Why civil societies are ill at ease with newly enacted anti-terror law
By Dominic Pkalya | September 16th 2019
On July 5, 2019, President Uhuru Kenyatta (pictured) signed into law the Statute Law (Miscellaneous Amendments) Bill, 2019, that among others amended the Prevention of Terrorism Act.
The new law gives more powers and responsibilities to National Counter Terrorism Centre (NCTC) to effectively discharge its mandate. It brings more government agencies under the umbrella of NCTC in as far as preventing and countering violent extremism (PCVE) and or terrorism is concerned.
The law also empowers NCTC to be the approving and reporting institution for all civil society organisations (CSOs) and international non-governmental organisations (NGOs) engaged in PCVE and de-radicalisation through counter messaging or public outreach and disengagement, rehabilitation and reintegration (DRR) of radicalised individuals.
CSOs and NGOs have in principle welcomed the new legal instrument for it will give impetus to all the efforts expended towards slaying this dragon that has contributed to re-marginalisation of the frontier counties and the coastal region.
Nonetheless, NGOs and CSOs have equally raised some key issues concerning the new law that NCTC should take into account while developing the guidelines for the implementation of the amended piece of legislation.
For a start, civil societies do not have a problem with the reporting requirements set out in the new law. This is a welcome legislation that will improve accountability, facilitate development of a repository of PCVE knowledge and generate robust information that will aid replicability of good PCVE practices and strategies in the country and beyond.
CSOs are also in agreement with the new law that not every Tom, Dick and Harry can engage in DRR in the context of PCVE. This is a sensitive subject that needs a multiplicity of skills and experience, including vetting and psychosocial support.
What CSOs are concerned about is the language of “approving” in the new law. What does it entail? Can it be interpreted differently by different government agencies including NCTC to the detriment of NGOs/CSOs working in the PCVE space? This approval requirement may shrink the space for civil society in PCVE as alluded to below.
One, the requirement may amount to double registration for NGOs/CSOs working in the PCVE space. Already, these organisations are duly registered by the NGOs Coordination Board under the NGOs Coordination Act of 1990 that has since been replaced by Public Benefit Organisations (PBO) Act of 2013 that the Government has failed to operationalise.
Two, what will happen to organisations that implement both PCVE and peace building activities? What is the difference between violent extremism and conflict that requires two different (and competing) legal, policy and regulatory jurisdictions? Research has established that unresolved grievances and conflicts “push” communities to radicalisation and violent extremism. The drivers of conflicts are the same drivers of radicalisation and violent extremism. You remove the ‘ideological” narrative in violent extremism and what remains is conflict and or grievances.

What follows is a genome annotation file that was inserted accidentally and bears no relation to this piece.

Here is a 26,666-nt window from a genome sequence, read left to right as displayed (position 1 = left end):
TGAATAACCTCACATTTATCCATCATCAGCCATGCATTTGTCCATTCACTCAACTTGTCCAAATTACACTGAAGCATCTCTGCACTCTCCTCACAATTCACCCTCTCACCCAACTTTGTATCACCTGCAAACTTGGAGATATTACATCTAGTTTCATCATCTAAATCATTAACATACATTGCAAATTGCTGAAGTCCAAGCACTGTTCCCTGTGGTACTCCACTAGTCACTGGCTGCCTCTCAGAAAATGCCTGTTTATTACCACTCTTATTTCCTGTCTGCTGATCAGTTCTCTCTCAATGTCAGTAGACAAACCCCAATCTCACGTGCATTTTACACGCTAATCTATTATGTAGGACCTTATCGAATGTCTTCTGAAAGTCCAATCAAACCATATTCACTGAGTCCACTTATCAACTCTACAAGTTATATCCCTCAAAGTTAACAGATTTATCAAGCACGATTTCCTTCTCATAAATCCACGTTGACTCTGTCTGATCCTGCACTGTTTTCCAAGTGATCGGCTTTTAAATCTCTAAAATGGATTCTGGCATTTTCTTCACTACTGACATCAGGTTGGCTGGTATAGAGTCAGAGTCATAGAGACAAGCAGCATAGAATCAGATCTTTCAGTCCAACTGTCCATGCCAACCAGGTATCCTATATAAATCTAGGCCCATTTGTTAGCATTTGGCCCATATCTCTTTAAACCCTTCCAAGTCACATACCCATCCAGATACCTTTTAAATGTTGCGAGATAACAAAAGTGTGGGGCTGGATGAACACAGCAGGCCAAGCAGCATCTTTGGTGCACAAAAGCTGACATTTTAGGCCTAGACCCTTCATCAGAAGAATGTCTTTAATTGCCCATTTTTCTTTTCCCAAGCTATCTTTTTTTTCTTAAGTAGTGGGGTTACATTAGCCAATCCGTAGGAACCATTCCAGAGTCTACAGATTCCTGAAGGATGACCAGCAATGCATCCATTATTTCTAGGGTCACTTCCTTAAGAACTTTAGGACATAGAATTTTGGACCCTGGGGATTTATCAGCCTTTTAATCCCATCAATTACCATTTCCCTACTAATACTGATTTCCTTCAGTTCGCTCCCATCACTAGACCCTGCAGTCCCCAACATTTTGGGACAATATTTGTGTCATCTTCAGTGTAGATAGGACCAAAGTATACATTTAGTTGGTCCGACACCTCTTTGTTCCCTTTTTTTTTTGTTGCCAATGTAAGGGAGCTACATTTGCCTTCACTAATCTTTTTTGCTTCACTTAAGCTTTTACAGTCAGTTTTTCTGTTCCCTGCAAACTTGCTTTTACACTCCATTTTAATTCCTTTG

To circumvent the “approving” requirements of the new law; NGOs and CSOs may simply remove the ideological counter-narratives in their ongoing/future PCVE programmes and work closely with the more accommodating state agencies like National Cohesion and Integration Commission (NCIC) and the Directorate of Peace Building and Conflict Management (popularly known as National Steering Committee on Peace Building and Conflict Management).
Three, there are valid concerns that “approving” PCVE programmes may inhibit innovation among the CSOs/NGOs. Grant-making is determined by their ability to come up and compete with new innovative ideas to displace and delegitimise polarising extremist narratives. It then follows that any attempt to monopolise ideas through such legislative and regulatory framework may kill innovation in the PCVE space.
Four is the capacity of NCTC to approve all PCVE initiatives across the country. Although county commissioners are the “eyes and ears” of NCTC in the counties, they have many other competing priorities to effectively play this “policing” role. In addition, the commissioners are already collaborating with CSOs in a myriad other engagements so this inhibiting requirement may disconnect them from the very CSOs/NGOs that aid their day to day peace building work.
Violent extremism is a major peace and security challenge and what is needed is an enabling policy, legislative and regulatory frameworks for its prevention and not shrinking the PCVE space.
Mr Pkalya is a Conflict Management PhD student at Kisii University
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